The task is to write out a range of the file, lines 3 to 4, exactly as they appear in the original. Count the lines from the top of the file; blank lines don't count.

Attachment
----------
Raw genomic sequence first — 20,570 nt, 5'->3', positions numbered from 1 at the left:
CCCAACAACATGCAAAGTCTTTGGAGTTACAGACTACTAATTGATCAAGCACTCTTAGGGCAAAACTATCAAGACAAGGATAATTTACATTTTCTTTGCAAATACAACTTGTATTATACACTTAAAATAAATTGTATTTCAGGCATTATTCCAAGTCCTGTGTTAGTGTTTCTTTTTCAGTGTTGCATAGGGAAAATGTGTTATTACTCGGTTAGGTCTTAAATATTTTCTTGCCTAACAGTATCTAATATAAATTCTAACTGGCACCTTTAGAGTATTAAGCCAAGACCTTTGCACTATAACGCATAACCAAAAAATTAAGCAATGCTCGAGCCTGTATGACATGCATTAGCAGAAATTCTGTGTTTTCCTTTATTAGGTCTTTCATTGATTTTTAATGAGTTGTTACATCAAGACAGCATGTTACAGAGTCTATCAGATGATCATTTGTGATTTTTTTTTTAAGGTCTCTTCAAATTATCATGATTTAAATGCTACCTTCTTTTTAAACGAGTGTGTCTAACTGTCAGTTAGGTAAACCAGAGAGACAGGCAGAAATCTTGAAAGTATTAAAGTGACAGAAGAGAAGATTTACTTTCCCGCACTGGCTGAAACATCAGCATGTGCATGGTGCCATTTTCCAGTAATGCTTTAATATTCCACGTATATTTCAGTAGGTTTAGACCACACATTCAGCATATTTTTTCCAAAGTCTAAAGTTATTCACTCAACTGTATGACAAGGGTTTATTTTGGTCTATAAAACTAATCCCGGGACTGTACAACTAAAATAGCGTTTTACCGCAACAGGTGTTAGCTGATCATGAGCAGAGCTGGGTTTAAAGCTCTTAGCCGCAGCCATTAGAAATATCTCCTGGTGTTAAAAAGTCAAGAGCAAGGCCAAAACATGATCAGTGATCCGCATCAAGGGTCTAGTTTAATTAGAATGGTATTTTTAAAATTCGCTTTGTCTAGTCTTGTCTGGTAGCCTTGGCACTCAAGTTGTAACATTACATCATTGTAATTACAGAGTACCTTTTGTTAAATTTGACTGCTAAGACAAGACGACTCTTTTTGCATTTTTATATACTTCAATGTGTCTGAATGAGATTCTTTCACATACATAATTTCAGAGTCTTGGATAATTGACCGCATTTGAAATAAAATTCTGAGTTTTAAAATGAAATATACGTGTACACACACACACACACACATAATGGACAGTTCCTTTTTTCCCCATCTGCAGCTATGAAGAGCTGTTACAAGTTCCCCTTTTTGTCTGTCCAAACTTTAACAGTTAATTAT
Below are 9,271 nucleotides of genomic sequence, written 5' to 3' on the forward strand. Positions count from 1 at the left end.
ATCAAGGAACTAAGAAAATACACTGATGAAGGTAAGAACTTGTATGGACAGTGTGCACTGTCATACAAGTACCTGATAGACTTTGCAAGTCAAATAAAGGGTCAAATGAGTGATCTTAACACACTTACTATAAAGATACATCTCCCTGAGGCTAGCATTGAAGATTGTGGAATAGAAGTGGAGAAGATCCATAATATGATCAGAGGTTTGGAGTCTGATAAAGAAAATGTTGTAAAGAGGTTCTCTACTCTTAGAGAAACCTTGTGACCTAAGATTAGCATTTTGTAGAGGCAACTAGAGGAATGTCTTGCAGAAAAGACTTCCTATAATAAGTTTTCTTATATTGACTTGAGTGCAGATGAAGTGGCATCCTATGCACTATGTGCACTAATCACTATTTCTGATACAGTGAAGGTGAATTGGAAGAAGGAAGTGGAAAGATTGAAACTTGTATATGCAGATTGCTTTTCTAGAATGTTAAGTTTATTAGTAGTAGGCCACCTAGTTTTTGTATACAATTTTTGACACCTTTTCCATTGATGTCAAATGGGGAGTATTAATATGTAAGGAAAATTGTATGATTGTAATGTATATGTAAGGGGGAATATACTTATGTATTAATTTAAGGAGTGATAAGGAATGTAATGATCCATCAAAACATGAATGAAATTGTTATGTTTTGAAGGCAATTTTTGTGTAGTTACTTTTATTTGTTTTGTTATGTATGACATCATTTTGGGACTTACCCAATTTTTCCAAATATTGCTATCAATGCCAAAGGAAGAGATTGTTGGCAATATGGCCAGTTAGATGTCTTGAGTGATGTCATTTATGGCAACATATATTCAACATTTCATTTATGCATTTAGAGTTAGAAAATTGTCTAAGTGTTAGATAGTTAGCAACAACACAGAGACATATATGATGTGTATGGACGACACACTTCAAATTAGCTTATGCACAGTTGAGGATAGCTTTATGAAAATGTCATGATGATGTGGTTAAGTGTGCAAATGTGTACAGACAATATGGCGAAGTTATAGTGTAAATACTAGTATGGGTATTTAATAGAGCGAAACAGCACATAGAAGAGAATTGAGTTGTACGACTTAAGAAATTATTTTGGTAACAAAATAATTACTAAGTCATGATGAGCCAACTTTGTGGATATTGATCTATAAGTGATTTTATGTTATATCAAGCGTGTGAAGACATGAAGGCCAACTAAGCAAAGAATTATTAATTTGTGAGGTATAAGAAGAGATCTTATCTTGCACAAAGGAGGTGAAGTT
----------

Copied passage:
Below are 9,271 nucleotides of genomic sequence, written 5' to 3' on the forward strand. Positions count from 1 at the left end.
ATCAAGGAACTAAGAAAATACACTGATGAAGGTAAGAACTTGTATGGACAGTGTGCACTGTCATACAAGTACCTGATAGACTTTGCAAGTCAAATAAAGGGTCAAATGAGTGATCTTAACACACTTACTATAAAGATACATCTCCCTGAGGCTAGCATTGAAGATTGTGGAATAGAAGTGGAGAAGATCCATAATATGATCAGAGGTTTGGAGTCTGATAAAGAAAATGTTGTAAAGAGGTTCTCTACTCTTAGAGAAACCTTGTGACCTAAGATTAGCATTTTGTAGAGGCAACTAGAGGAATGTCTTGCAGAAAAGACTTCCTATAATAAGTTTTCTTATATTGACTTGAGTGCAGATGAAGTGGCATCCTATGCACTATGTGCACTAATCACTATTTCTGATACAGTGAAGGTGAATTGGAAGAAGGAAGTGGAAAGATTGAAACTTGTATATGCAGATTGCTTTTCTAGAATGTTAAGTTTATTAGTAGTAGGCCACCTAGTTTTTGTATACAATTTTTGACACCTTTTCCATTGATGTCAAATGGGGAGTATTAATATGTAAGGAAAATTGTATGATTGTAATGTATATGTAAGGGGGAATATACTTATGTATTAATTTAAGGAGTGATAAGGAATGTAATGATCCATCAAAACATGAATGAAATTGTTATGTTTTGAAGGCAATTTTTGTGTAGTTACTTTTATTTGTTTTGTTATGTATGACATCATTTTGGGACTTACCCAATTTTTCCAAATATTGCTATCAATGCCAAAGGAAGAGATTGTTGGCAATATGGCCAGTTAGATGTCTTGAGTGATGTCATTTATGGCAACATATATTCAACATTTCATTTATGCATTTAGAGTTAGAAAATTGTCTAAGTGTTAGATAGTTAGCAACAACACAGAGACATATATGATGTGTATGGACGACACACTTCAAATTAGCTTATGCACAGTTGAGGATAGCTTTATGAAAATGTCATGATGATGTGGTTAAGTGTGCAAATGTGTACAGACAATATGGCGAAGTTATAGTGTAAATACTAGTATGGGTATTTAATAGAGCGAAACAGCACATAGAAGAGAATTGAGTTGTACGACTTAAGAAATTATTTTGGTAACAAAATAATTACTAAGTCATGATGAGCCAACTTTGTGGATATTGATCTATAAGTGATTTTATGTTATATCAAGCGTGTGAAGACATGAAGGCCAACTAAGCAAAGAATTATTAATTTGTGAGGTATAAGAAGAGATCTTATCTTGCACAAAGGAGGTGAAGTT